The Daily Update - Institutional survey of overvalued markets

Every month the Bank of America Merrill Lynch conducts a market valuations level survey comprising over 200 institutional investors with $600 billion of assets under management. Since early 2016 the net percentage of responders saying that equity markets are overvalued has risen from 0% (i.e. 50/50) to an overwhelming 44%; this is a record level, just exceeding the survey’s previous peak at the end of the dot-com bubble. Almost 40% of those polled cited ‘Long Nasdaq’ as being the most crowded trade with ‘Long Eurozone Equities’ a distant second at 20%.

Appropriately the survey was conducted over the first week of June and concluded the day before the June 9th technology stock retreat where the Nasdaq shed almost 2%. Since then the index fell further yesterday and today seems to have steadied - returning to Friday close levels. But last Friday’s blip would be barely noticed - in terms of returns - for those who have doubled their money in the index over the last 4 years. However, given the abnormally low volatility of late it seems more fast money has flowed into stocks, particularly in the US, and particularly in the tech sector. Moreover it seems, many institutional investors feel this is the case which could potentially heighten their sensitivity to surprises in the sector. With equity indices such as the S&P500 and Nasdaq trading at/near all-time highs, and with price-earnings ratios precarious high at ~22 and ~33 respectively, it’s not hard to imagine a relatively minor shock being enough to upset the balance.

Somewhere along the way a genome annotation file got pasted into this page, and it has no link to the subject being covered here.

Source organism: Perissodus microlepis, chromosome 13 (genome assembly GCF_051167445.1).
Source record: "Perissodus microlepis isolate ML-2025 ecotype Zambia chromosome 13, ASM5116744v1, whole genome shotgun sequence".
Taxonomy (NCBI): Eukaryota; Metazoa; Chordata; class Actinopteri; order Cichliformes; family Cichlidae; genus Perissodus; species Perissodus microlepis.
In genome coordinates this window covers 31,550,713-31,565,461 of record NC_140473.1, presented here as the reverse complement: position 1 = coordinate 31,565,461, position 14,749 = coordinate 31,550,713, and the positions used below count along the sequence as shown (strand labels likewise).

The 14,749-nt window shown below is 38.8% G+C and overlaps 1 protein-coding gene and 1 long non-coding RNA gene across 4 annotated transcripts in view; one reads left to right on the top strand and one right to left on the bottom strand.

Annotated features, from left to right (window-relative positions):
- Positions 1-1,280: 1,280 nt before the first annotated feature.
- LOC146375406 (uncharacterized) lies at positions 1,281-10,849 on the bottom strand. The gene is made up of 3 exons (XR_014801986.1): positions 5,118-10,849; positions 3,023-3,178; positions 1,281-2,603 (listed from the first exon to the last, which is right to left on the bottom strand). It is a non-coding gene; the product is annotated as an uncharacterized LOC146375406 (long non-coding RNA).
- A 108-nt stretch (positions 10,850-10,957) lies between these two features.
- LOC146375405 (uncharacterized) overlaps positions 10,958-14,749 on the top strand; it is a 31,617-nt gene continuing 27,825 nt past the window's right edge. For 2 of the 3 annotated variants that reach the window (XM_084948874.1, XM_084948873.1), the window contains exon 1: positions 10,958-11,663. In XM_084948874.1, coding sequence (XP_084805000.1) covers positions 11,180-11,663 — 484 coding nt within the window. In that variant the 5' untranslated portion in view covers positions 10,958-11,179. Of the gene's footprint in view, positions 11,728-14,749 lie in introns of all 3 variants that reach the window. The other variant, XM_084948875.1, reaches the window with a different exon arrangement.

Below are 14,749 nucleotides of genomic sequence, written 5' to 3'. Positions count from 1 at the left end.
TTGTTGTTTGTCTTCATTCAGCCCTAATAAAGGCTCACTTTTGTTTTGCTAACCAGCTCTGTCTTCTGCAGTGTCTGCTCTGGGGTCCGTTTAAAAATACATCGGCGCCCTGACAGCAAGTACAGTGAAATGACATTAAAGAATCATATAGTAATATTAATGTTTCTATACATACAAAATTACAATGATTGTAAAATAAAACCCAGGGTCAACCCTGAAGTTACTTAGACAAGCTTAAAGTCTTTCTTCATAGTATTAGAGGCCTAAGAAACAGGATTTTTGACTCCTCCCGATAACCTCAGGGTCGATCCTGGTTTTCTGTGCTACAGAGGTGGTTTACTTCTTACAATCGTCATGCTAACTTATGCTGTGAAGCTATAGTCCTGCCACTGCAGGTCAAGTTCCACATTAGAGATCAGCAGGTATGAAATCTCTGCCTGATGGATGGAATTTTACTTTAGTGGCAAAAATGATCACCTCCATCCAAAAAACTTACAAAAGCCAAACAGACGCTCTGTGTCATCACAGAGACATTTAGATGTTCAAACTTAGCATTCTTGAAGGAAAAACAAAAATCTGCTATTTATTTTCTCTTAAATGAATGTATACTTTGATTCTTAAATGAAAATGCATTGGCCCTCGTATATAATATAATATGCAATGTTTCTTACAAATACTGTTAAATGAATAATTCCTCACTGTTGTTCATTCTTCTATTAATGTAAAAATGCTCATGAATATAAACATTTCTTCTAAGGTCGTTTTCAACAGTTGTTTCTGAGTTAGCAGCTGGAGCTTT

Of course there is vast growth potential in the tech sector as the ‘fourth industrial revolution’ unfolds. But when this is already substantially priced in it makes it all the more likely to be a bumpy ride. As value investors in bonds it was interesting to note that the BofAML survey had only 5% citing ‘Long EM FX and Debt’ as the most crowded trade. To us it seems a weakness in the survey that High Yield Bonds were not a segregated option as we see these as a distinctively overvalued assets class; whereas value can still be found in high grade debt across developed and emerging markets. In the current uncertain environment with what seems to be much complacency and overreaching for returns we see this as the most sensible and attractive option.